Dimethyl ether (CH3OCH3) Lewis structure, molecular geometry or shape, electron geometry, bond angle, hybridization, polar or nonpolar, formal charges,
CH3OCH3 is the chemical formula for dimethyl ether. Less commonly used names for this chemical compound are methoxymethane and dimethyl oxide.
If the above properties have piqued your curiosity about the chemistry behind dimethyl ether (CH3OCH3), then you are at the right place.
In this article, we will discuss how to draw the Lewis dot structure of CH3OCH3, what is its molecular shape or geometry, electron geometry, bond angle, hybridization, formal charges, polarity, etc. So, continue reading!
|Name of Molecule||Dimethyl ether|
|Molecular geometry of CH3OCH3||Bent, angular, or V-shaped|
|Electron geometry of CH3OCH3||Tetrahedral|
∠(O-C-H) = ∠(H-C-H)= 109.5°, ∠(C-O-C)= 111°
|Total Valence electron in CH3OCH3||28|
|Overall Formal charge in CH3OCH3||Zero|
How to draw lewis structure of CH3OCH3 (Dimethyl ether)?
The Lewis structure of dimethyl ether (CH3OCH3) consists of an oxygen (O) atom at the center. It is bonded to two CH3 groups, one on each side. Two lone pairs of electrons are also present on the central O-atom. This makes a total of 4 electron density regions or electron domains around the central O-atom in the CH3OCH3 lewis structure.
There are a few unique aspects that we need to consider while drawing the Lewis dot structure of CH3OCH3.
But don’t worry because we will teach you how to draw the Lewis dot structure of CH3OCH3 step-by-step using the guidelines given below.
Steps for drawing the Lewis dot structure of CH3OCH3
1. Count the total valence electrons in CH3OCH3
The very first step while drawing the Lewis structure of CH3OCH3 is to find the total valence electrons present in its concerned elemental atoms.
As three different elemental atoms are present in CH3OCH3, so you first need to look for the position of these elements in the Periodic Table.
Carbon (C) belongs to Group IV A (or 14), so it has a total of 4 valence electrons. Oxygen (O) is present in Group VI A (or 16), so it has 6 valence electrons, while hydrogen (H) lies at the top of the Periodic Table containing a single valence electron only.
- Total number of valence electrons in hydrogen = 1
- Total number of valence electrons in carbon = 4
- Total number of valence electrons in oxygen = 6
∴ The CH3OCH3 molecule consists of 2 C-atoms, 1 O-atom, and 6 H-atoms. Therefore, the total valence electrons available for drawing the Lewis dot structure of CH3OCH3 = 2(4) + 1(6) + 6(1) = 20 valence electrons.
2. Choose the central atom
In the second step of drawing the Lewis structure of a molecule, usually, the least electronegativity atom out of all the atoms available is chosen as the central atom.
This is because the least electronegative atom is most likely to share its electrons with the atoms spread around it.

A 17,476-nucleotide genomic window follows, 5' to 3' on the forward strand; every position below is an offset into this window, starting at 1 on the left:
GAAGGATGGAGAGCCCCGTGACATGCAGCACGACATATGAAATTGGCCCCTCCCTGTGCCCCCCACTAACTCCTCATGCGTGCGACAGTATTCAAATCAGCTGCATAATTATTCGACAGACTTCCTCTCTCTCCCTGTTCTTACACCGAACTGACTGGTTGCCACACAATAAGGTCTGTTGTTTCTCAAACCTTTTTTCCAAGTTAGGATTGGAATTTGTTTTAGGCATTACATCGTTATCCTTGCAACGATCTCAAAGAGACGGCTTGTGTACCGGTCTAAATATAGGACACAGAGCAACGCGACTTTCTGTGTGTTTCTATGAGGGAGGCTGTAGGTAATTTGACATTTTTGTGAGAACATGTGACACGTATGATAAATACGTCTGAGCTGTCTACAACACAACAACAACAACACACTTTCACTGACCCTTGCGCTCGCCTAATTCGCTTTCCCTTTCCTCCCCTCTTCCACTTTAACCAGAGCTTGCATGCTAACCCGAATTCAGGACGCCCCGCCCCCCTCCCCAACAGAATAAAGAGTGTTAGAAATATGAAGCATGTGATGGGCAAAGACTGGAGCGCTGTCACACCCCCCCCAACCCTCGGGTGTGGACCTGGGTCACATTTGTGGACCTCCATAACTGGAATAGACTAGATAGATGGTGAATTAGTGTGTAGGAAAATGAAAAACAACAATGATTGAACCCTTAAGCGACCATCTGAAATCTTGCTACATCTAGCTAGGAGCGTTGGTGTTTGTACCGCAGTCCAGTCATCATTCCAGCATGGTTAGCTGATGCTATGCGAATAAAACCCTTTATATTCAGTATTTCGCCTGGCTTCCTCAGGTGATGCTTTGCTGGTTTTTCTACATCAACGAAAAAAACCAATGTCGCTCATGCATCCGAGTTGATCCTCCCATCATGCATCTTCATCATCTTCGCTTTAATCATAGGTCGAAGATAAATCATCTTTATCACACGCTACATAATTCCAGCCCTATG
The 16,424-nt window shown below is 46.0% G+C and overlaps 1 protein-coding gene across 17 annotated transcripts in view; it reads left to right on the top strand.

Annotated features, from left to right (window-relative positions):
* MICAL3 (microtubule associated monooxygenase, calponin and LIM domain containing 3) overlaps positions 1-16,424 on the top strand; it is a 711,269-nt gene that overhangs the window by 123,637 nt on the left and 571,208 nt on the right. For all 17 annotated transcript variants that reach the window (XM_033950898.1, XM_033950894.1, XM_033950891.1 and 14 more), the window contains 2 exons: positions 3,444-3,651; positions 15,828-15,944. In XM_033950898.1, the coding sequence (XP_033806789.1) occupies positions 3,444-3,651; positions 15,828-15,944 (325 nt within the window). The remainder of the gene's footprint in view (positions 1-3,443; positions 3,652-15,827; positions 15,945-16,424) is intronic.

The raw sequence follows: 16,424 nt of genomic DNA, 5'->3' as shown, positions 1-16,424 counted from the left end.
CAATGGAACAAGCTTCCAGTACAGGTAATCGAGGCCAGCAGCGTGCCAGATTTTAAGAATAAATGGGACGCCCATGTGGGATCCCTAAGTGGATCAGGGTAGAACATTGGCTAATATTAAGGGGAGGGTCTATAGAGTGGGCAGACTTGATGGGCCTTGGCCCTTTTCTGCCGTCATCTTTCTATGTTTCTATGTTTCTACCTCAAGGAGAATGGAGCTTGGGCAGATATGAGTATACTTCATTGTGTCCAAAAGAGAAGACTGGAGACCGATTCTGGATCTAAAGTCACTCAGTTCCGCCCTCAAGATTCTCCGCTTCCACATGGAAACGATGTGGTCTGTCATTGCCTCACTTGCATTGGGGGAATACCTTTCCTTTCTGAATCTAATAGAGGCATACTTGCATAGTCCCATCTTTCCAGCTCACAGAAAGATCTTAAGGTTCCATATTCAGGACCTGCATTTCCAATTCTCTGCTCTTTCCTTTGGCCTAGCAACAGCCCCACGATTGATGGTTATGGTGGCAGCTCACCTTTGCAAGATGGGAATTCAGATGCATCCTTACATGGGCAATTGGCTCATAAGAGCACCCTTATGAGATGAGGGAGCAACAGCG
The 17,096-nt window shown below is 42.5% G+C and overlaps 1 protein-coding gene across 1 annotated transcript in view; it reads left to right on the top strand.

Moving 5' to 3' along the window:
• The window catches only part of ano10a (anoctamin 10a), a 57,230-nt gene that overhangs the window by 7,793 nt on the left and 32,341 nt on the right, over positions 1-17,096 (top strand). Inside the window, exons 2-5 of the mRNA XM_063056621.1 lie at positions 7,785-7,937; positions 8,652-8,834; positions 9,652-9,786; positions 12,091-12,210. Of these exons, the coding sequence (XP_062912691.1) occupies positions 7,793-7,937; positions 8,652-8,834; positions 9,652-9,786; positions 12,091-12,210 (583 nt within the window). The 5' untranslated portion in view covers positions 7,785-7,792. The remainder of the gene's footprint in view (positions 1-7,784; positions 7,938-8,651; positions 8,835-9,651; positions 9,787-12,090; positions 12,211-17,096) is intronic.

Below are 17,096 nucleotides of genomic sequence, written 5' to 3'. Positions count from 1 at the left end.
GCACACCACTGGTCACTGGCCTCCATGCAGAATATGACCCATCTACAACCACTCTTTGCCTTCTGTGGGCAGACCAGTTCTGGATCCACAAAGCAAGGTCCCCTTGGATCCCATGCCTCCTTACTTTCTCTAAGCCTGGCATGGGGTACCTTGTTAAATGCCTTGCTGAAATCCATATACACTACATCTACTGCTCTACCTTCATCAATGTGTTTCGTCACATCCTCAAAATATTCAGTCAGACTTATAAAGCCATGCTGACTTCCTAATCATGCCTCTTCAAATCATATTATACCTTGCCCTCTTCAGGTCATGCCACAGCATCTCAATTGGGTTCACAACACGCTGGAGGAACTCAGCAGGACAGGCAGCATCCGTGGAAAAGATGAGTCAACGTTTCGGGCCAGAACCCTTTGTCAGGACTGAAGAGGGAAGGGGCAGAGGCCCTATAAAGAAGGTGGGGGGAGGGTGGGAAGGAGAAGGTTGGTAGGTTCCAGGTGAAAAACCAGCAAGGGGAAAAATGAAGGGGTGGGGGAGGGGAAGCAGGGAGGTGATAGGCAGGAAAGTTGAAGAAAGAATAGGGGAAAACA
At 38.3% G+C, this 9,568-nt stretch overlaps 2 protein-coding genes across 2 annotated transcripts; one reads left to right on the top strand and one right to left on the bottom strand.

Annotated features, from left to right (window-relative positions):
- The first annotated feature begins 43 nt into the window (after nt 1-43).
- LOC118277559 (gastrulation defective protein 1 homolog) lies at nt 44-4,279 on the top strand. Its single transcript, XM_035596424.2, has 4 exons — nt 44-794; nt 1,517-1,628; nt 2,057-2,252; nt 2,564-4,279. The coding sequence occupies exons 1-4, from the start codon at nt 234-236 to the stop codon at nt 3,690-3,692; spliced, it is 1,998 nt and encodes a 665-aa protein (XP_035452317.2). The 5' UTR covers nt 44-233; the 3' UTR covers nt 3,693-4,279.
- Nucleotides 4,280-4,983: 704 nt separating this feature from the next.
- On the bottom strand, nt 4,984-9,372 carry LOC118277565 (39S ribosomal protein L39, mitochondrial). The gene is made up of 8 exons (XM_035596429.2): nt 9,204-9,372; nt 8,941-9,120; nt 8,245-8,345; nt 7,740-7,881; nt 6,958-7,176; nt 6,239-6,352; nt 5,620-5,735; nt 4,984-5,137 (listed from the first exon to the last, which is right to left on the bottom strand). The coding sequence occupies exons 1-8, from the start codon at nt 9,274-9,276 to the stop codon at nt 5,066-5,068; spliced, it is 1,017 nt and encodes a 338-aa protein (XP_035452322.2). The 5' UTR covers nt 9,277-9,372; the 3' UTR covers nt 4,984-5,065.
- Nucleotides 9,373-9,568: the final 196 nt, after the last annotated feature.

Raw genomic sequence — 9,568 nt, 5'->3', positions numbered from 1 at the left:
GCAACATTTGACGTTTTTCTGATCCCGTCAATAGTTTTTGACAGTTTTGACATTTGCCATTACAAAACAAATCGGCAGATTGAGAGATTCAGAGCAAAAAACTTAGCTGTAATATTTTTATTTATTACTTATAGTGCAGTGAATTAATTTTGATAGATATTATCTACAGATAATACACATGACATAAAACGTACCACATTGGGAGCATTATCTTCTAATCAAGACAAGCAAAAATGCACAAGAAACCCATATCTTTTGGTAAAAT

But the CH3OCH3 Lewis structure is an exception.
Although oxygen (O) atom is more electronegative than both C and H-atoms. But the need for an ether (-O-) linkage in CH3OCH3 demands an O-atom at the central position in the CH3OCH3 Lewis structure.
Another interesting fact is that a CH3 group acts as an electron donor. 2 CH3 groups push electrons toward the central highly electronegative O-atom in CH3OCH3, stabilizing the molecule overall.
In short, an O-atom is placed at the center while the two C-atoms and six H-atoms occupy terminal positions, as shown below.
3. Connect outer atoms with the central atom
In this step, the outer C-atoms are joined to the central O-atom using single straight lines.
But you must remember that an H-atom can only form a single covalent bond with an atom present next to it. This is because the H-atom can only accommodate a total of 2 valence electrons. So each H-atom is joined to its adjacent C-atom only and not to the central O-atom, as shown below.
In this way, the above structure has a total of 8 single bonds, which denotes a total of 8(2) = 16 valence electrons consumed out of the 20 initially available.
4. Complete the duplet and/or octet of the outer atoms
As we already identified, the hydrogen and carbon atoms are the outer atoms in the Lewis dot structure of CH3OCH3.
Each hydrogen (H) atom requires a total of 2 valence electrons in order to achieve a stable duplet electronic configuration.
A C-H single bond already represents 2 valence electrons around each H-atom. This means all the H-atoms already have a complete duplet in the Lewis structure drawn till yet. Thus, we do not need to make any changes with regard to the hydrogen atoms in this structure.
In contrast to that, a C-atom needs a total of 8 valence electrons to achieve a stable octet electronic configuration.
3 C-H and 1 C-O single bond around each C-atom in the above Lewis structure ensures that each C-atom has a total of 4 single bonds, i.e., 4(2) = 8 valence electrons.
Each C-atom thus already has a complete octet. In short, we do not need to make any changes with regard to the C-atoms as well in this structure.
5. Complete the octet of the central atom
- Total valence electrons used till step 4 = 8 single bonds = 8(2) = 16 valence electrons.
- Total valence electrons – electrons used till step 4 = 20 – 16 = 4 valence electrons.
These 4 valence electrons are placed as 2 lone pairs on the central O-atom in the CH3OCH3 Lewis structure, as shown below.
In this way, the central O-atom now has a complete octet with 2 single bonds + 2 lone pairs in the above structure.
As a final step, we need to check the stability of the CH3OCH3 Lewis structure by using the formal charge concept.
6. Check the stability of Lewis’s structure using the formal charge concept
The fewer formal charges present on the atoms of a molecule, the better the stability of its Lewis structure.
The formal charges can be calculated using the formula given below.
- Formal charge = [ valence electrons – nonbonding electrons- ½ (bonding electrons)]
Now let us use this formula and the Lewis structure obtained in step 5 to determine the formal charges present on CH3OCH3 atoms.
For hydrogen atoms
- Valence electrons of hydrogen = 1
- Bonding electrons = 1 single bond = 2 electrons
- Non-bonding electrons = no lone pairs = 0 electrons
- Formal charge = 1-0-2/2 = 1-0-1 = 1-1 = 0
For carbon atoms
- Valence electrons of carbon = 4
- Bonding electrons = 4 single bonds = 4(2) = 8 electrons
- Non-bonding electrons = no lone pairs = 0 electrons
- Formal charge = 4-0-8/2 = 4-0-4 = 4-4 = 0
For oxygen atom
- Valence electrons of oxygen = 6
- Bonding electrons = 2 single bonds = 2(2) = 4 electrons
- Non-bonding electrons = 2 lone pairs = 2(2) = 4 electrons
- Formal charge = 6-4-4/2 = 6-4-2 = 6-6 = 0
The above calculation shows that zero formal charges are present on all the bonded atoms in the CH3OCH3 Lewis structure. Thus it is a stable structure.
Now that we have successfully drawn the Lewis structure of dimethyl ether let’s move ahead and discuss its electron and molecular geometry.
Also check –
What are the electron and molecular geometry of CH3OCH3?
The molecular geometry or shape of a dimethyl ether (CH3OCH3) molecule is bent, angular or V-shaped. Contrarily, its ideal electron geometry is tetrahedral.
The presence of two lone pairs of electrons on the central O-atom in CH3OCH3 leads to strong lone pair-lone pair and lone pair-bond pair repulsions. This makes the molecule adopt a different shape from its ideal electron geometry.